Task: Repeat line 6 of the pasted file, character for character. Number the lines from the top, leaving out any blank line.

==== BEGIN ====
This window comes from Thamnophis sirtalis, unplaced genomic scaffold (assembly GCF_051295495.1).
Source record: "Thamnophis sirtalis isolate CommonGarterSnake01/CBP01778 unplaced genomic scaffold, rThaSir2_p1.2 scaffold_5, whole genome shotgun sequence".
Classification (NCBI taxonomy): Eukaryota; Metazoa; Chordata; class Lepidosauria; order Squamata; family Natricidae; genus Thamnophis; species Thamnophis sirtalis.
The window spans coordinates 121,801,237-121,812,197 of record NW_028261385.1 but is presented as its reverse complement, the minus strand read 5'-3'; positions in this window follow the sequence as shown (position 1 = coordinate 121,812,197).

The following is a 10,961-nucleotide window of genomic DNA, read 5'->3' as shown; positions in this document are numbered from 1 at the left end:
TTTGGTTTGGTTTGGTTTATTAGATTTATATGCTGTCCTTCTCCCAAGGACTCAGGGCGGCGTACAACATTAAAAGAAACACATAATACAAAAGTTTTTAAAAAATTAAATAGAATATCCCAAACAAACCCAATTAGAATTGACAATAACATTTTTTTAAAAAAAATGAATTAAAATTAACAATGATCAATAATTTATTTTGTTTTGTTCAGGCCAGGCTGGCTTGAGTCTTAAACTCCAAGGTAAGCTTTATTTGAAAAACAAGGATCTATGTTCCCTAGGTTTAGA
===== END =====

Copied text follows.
TTTGGTTTGGTTTGGTTTATTAGATTTATATGCTGTCCTTCTCCCAAGGACTCAGGGCGGCGTACAACATTAAAAGAAACACATAATACAAAAGTTTTTAAAAAATTAAATAGAATATCCCAAACAAACCCAATTAGAATTGACAATAACATTTTTTTAAAAAAAATGAATTAAAATTAACAATGATCAATAATTTATTTTGTTTTGTTCAGGCCAGGCTGGCTTGAGTCTTAAACTCCAAGGTAAGCTTTATTTGAAAAACAAGGATCTATGTTCCCTAGGTTTAGA